I get it now, I should say, with the benefit of years of film education both personal and academic. Citizen Kane is a great film. Welles’ ambition is as infectious as his intensity; each new scene of his aging main character brings a deeper, more mature sense of empathy, just as each precisely-framed deep-focus shot or vigorous camera movement brings a new jolt of excitement for the form. Welles has an unparalleled cinematic intuition, sometimes manifesting in unpretentiously cheeky ways. The jump scare of the squawking bird near the end of the film was inserted to wake up audience members who had dozed off, lest they miss the climactic final scenes. Welles was always intrigued by the interplay between form and function, as far back as his infamous War of the Worlds radio broadcast. Cinema is a tool of its own creation for Welles, a device which manufactures itself as art. He would explore this in greater and occasionally more explicit detail in his later works.

I made the mistake of thinking that a great film doesn’t require anything of its audience. I wanted Citizen Kane to be obviously great. A truly great film requires a lot of its audience. It requires engagement, whether it be intellectual, emotional, or comical. You need to step up to Citizen Kane’s level. And I don’t say that because it’s a particularly difficult film to read. It’s not, in all honesty, which is part of what induced my initial reaction. Again, we come back to context. You need to understand what makes its images so striking, what makes its narrative so revolutionary, or the various influences it has had on so many films which went on to be influential in their own rights. To some degree, you just need to be in the know.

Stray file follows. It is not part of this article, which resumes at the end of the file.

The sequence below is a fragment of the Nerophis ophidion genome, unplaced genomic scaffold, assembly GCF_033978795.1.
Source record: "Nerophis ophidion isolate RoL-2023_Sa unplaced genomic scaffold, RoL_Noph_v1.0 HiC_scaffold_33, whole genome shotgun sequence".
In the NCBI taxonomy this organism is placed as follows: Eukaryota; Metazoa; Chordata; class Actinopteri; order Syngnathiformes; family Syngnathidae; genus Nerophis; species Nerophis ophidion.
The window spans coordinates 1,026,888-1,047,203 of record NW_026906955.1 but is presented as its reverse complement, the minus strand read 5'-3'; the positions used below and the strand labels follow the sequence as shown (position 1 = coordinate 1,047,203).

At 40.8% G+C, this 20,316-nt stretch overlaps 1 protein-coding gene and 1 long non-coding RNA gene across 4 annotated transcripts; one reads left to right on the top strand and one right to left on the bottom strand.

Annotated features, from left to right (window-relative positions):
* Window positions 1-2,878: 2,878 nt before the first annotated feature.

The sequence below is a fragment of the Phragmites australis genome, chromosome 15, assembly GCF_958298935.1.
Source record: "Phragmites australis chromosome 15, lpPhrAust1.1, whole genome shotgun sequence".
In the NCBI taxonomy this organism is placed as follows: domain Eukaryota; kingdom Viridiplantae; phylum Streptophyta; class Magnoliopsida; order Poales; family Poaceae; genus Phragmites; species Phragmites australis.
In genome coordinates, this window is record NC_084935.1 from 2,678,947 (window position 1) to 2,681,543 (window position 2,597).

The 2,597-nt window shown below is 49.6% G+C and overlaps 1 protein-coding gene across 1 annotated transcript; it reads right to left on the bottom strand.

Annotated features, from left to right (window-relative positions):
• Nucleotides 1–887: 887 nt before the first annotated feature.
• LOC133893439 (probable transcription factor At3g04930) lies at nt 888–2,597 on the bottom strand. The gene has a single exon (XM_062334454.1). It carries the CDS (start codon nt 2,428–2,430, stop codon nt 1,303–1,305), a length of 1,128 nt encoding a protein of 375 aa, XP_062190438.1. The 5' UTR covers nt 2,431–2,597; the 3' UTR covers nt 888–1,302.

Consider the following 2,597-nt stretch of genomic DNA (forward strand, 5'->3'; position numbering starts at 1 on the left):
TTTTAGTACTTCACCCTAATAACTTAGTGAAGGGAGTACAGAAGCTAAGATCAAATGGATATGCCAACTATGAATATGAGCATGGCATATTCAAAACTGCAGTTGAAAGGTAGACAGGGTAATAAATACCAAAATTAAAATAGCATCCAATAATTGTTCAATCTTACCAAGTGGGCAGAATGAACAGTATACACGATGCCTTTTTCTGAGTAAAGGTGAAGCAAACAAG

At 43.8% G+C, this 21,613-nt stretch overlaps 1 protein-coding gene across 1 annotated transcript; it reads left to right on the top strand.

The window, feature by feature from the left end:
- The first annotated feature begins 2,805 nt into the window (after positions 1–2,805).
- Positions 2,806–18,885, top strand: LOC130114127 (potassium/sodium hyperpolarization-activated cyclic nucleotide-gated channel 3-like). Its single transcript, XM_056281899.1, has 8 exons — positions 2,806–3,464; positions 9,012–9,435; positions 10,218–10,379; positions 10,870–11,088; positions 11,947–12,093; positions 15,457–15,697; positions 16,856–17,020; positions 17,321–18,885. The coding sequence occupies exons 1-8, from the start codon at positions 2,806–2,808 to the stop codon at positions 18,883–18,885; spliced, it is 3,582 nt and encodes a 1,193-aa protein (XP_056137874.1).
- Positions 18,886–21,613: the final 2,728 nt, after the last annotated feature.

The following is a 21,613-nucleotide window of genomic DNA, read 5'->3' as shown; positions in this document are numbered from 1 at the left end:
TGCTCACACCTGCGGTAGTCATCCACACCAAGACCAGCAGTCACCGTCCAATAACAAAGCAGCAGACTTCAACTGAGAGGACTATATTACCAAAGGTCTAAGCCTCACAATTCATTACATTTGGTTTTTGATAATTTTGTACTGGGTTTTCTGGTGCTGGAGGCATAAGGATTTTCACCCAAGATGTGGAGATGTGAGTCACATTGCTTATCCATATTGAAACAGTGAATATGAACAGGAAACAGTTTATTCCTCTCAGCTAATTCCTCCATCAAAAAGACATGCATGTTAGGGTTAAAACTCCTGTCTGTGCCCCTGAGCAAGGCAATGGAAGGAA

And there we have the central conundrum with Citizen Kane. The “Greatest Film Of All Time” moniker implies a teachable quality that isn’t present. I wouldn’t tell a 13-year-old interested in film that they should start with this one, because this film’s greatness isn’t instructive. It doesn’t announce itself in unmistakable ways. I’m not saying that it’s impossible for a young viewer to enjoy or even “get” this film, just that it’s not a film that teaches you how to “get” or enjoy other films.

In fact, its elevated status may discourage younger viewers more than encourage them. The thought, “I don’t get what’s so great about that,” could be followed by, “I should read up on this film to gain a deeper understanding,” but it could just as easily be followed by, “Maybe I just don’t get movies.”

This is the sort of thought process that worries me. I never want any budding cinephile to get scared off because their opinion of a film doesn’t match the mainstream. The lionization of Citizen Kane has nothing to do with Citizen Kane. It’s about how film culture turns its favorite works into idols and forgets what made them great in the first place. The same fate befalls Kane the character. At the film’s end, after all his searching, the reporter who was tasked with learning the meaning of Kane’s final word comes up empty. He doesn’t know what “Rosebud” means. He realizes that Kane’s greatest mystery is that he had no mysteries: In the end, he was just a man. We then watch as Rosebud, the sled he played with as a child, is thrown carelessly into a furnace with the rest of his possessions. Kane the man becomes the black smoke pouring out of Xanadu’s chimney, and he dissipates into the night air. All that lives on is Kane the icon, Kane the myth.

Citizen Kane is a great film. 75 years from now, I hope we will still remember why.